One thing is certain: the energy industry is undergoing rapid and dramatic change, and mostly to our collective benefit!
There are too many developments to mention, but here are a few of the most interesting from the last few weeks:
- The UK (2040) and France (2040) have both joined Germany (2030), Norway (2025), the Netherlands (2025) and India (203) in announcing plans to completely ban petrol & diesel vehicle sales. This is driven partly by renewable energy and climate change goals, but the main concern is actually nitrogen oxide pollution and its negative health effects on urban populations.
- These developments will provide further impetus to the growth of electric vehicle sales. Bloomberg New Energy Finance predicts that over half of all new car sales will be electric by 2040. They also predict that electric vehicles will cost less than internal combustion engine vehicles by 2025 – 2029 in most countries.
- That should make Tesla’s shareholders happy! What is also making them happy, is Tesla securing an order from South Australia for the world’s largest lithium ion battery of 100 MW. The battery will be paired with a Neoen wind farm.
- Speaking of wind farms, it seems that two-bladed wind turbines are much more cost-effective than three-bladed turbines. A slightly lower efficiency (about 2% lower) is more than off-set by an approximately 50% reduction in total cost of energy (capital & operating cost) over the lifetime!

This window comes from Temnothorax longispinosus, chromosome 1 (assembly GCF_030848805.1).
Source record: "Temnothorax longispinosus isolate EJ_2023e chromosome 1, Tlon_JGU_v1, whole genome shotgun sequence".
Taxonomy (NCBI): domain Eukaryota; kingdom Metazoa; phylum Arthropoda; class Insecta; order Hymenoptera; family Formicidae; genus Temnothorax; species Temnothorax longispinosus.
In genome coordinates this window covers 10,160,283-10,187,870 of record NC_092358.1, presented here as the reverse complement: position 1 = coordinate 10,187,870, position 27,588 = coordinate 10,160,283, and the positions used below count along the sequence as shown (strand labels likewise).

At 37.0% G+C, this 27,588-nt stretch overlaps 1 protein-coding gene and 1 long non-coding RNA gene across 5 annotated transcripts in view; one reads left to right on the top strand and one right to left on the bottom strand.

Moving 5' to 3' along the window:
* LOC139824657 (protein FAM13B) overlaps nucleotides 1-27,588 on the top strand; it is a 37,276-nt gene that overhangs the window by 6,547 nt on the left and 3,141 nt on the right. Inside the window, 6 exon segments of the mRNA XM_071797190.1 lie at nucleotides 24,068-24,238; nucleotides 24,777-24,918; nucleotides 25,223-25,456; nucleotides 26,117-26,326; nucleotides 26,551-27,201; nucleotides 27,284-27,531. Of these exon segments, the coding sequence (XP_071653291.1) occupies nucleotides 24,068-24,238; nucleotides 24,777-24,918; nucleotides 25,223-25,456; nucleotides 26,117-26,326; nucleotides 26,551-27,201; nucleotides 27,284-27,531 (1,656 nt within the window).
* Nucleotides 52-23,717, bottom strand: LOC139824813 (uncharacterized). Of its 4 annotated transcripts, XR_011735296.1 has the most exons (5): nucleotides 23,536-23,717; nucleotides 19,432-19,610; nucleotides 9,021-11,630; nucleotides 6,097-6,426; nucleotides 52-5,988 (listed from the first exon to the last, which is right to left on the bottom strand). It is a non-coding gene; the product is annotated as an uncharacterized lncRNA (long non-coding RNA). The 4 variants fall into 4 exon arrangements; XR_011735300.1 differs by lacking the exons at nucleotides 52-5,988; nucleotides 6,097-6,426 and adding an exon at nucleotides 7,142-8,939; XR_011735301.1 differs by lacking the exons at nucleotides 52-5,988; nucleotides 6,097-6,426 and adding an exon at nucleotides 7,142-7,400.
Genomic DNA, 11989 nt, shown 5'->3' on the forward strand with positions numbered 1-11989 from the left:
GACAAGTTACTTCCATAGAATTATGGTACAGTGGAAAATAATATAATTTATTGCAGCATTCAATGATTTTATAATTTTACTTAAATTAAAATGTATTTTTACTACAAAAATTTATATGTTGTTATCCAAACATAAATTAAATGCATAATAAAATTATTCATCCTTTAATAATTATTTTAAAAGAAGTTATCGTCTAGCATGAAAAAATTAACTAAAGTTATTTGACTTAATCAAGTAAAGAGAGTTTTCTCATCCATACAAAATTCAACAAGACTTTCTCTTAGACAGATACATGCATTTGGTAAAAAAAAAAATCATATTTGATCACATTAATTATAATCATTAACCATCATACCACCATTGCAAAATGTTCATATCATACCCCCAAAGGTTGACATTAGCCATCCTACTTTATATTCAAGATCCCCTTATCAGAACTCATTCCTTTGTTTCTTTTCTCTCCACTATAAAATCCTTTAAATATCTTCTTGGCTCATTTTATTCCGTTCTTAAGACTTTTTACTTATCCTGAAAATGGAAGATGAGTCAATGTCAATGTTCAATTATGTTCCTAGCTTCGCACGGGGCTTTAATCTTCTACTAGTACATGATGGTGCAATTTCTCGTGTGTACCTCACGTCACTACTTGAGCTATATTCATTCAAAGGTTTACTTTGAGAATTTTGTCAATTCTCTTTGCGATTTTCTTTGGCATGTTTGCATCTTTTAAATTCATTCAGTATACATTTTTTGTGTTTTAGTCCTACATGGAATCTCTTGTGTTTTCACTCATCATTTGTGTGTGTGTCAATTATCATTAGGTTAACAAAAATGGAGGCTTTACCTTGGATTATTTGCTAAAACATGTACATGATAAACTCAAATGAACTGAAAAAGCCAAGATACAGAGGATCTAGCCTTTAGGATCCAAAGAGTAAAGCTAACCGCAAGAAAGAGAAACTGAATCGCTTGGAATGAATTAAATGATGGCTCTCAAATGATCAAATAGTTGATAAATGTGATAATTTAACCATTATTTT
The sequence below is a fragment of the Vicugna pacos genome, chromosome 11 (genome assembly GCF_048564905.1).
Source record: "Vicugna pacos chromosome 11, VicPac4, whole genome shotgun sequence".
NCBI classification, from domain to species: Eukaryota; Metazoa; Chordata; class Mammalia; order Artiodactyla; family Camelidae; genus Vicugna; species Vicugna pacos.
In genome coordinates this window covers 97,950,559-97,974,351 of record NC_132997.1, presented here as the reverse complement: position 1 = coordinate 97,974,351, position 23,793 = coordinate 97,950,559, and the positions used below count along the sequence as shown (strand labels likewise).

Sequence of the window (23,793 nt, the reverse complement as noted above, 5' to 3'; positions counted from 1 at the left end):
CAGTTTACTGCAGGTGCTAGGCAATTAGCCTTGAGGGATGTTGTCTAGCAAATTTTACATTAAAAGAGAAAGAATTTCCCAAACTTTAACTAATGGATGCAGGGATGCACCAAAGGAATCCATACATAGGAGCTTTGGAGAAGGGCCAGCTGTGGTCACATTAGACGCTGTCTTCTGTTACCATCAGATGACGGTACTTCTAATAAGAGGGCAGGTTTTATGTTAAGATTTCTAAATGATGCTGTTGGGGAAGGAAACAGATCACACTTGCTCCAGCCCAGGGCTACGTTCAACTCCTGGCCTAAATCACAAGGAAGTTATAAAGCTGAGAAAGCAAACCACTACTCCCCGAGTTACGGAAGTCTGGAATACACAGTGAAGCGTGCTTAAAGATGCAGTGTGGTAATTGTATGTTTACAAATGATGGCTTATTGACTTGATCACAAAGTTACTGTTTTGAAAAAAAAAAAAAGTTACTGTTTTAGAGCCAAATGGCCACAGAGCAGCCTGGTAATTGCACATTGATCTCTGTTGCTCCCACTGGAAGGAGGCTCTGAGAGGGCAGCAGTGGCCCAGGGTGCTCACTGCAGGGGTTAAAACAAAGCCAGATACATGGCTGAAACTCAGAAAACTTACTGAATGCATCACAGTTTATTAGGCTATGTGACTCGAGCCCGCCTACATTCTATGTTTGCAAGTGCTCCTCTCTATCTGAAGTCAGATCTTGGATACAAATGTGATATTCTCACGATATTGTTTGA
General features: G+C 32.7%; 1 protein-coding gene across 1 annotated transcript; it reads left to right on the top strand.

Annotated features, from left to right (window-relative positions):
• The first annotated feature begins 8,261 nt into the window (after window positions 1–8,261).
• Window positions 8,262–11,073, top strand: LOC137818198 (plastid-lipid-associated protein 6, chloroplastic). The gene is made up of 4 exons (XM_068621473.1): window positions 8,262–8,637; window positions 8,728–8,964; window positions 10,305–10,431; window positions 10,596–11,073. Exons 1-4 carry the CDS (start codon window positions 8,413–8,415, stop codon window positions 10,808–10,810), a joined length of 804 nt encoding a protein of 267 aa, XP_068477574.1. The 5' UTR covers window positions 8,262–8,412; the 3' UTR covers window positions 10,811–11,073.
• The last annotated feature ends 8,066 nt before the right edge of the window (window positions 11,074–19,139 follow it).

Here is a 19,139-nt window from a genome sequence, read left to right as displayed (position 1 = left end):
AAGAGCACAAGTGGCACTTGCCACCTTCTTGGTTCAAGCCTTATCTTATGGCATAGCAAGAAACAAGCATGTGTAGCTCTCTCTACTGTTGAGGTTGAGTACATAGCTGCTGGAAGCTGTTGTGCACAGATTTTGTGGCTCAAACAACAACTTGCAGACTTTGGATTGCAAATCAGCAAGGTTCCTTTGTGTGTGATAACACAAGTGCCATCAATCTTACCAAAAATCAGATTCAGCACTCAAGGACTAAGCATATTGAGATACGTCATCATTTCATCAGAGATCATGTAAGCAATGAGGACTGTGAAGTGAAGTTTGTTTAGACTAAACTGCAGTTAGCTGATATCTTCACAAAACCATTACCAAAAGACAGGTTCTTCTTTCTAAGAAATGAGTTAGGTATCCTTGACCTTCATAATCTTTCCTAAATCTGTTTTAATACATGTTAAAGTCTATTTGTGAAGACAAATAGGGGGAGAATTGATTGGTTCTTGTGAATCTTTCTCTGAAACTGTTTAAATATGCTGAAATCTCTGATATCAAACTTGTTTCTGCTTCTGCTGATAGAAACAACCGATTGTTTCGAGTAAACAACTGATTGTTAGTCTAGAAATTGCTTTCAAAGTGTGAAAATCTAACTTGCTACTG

- And a floating wind farm has been proposed off California’s coast, where a steep continental shelf makes traditional underwater foundations for offshore wind farms prohibitively expensive.
- Fossil fuel power generation continues to experience headwinds. A large Mississippi flagship clean coal project is experiencing large cost overruns (their US$2.4bn budget is heading to US$7bn!), putting the feasibility of clean coal in question.
- … And similar huge cost overruns have led to a nuclear reactor construction project in California to be aborted unfinished.
The fact that even in the USA coal and nuclear power projects continue to experience huge cost overruns should be a major red flag for South Africa’s nuclear power plant ambitions. Let’s hope that the powers that be start accepting our inevitable solar future!
Until next time
The PowerOptimal team
Image below: China’s Panda Green Energy Group has been creative with a new 100 MW solar farm…